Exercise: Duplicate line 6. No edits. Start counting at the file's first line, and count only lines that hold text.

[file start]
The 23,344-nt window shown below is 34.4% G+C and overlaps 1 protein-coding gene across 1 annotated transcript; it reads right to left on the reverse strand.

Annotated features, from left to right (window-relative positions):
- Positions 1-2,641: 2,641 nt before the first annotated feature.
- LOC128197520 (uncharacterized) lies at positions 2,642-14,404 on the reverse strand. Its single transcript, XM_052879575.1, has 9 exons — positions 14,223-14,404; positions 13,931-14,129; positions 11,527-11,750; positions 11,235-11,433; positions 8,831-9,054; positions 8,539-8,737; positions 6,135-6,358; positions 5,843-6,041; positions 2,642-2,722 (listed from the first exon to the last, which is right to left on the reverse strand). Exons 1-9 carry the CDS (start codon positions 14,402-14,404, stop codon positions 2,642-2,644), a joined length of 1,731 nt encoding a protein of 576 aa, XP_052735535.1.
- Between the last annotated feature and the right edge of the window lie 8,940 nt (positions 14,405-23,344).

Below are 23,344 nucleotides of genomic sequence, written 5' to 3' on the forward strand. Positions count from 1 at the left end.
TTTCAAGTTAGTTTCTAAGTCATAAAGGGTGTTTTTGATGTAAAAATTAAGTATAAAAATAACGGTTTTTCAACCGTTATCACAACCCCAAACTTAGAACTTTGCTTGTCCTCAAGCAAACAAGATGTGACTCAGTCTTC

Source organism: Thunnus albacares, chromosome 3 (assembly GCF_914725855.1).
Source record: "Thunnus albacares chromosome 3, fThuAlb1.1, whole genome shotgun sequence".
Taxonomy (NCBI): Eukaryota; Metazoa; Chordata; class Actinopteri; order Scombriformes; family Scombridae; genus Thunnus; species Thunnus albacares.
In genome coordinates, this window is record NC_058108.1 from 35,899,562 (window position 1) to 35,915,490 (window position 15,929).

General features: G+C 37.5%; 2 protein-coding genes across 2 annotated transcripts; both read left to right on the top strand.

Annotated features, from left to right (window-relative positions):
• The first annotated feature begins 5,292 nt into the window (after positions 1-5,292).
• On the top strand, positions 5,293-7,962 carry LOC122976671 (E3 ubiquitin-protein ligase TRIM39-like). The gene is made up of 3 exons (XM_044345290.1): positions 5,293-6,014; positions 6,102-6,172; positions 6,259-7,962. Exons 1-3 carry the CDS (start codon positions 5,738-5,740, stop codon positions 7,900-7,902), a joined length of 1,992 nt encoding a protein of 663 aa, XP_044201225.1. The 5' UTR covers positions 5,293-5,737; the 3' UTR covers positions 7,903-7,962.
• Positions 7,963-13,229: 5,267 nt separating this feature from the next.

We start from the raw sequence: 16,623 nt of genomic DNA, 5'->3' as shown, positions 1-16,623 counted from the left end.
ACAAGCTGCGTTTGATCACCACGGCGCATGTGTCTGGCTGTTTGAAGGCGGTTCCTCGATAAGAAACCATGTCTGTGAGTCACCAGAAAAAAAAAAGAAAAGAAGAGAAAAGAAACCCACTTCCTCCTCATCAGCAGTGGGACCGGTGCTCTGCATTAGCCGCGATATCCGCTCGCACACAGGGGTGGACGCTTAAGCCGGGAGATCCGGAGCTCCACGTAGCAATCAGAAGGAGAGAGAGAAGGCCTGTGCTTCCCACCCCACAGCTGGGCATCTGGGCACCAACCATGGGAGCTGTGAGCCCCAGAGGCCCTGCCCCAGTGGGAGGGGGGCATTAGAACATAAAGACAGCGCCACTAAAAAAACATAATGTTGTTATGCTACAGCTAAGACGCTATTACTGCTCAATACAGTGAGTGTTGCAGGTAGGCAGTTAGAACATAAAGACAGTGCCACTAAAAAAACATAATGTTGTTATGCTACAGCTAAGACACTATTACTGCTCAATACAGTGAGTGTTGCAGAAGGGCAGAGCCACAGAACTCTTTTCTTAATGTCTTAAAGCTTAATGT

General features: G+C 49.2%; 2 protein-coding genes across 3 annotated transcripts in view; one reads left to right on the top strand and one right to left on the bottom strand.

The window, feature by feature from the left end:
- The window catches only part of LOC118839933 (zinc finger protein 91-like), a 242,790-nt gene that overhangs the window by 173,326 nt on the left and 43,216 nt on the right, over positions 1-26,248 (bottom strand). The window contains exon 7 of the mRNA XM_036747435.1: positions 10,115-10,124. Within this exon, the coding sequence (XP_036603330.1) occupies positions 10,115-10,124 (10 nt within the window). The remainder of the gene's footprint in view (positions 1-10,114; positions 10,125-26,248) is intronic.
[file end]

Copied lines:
Below are 23,344 nucleotides of genomic sequence, written 5' to 3' on the forward strand. Positions count from 1 at the left end.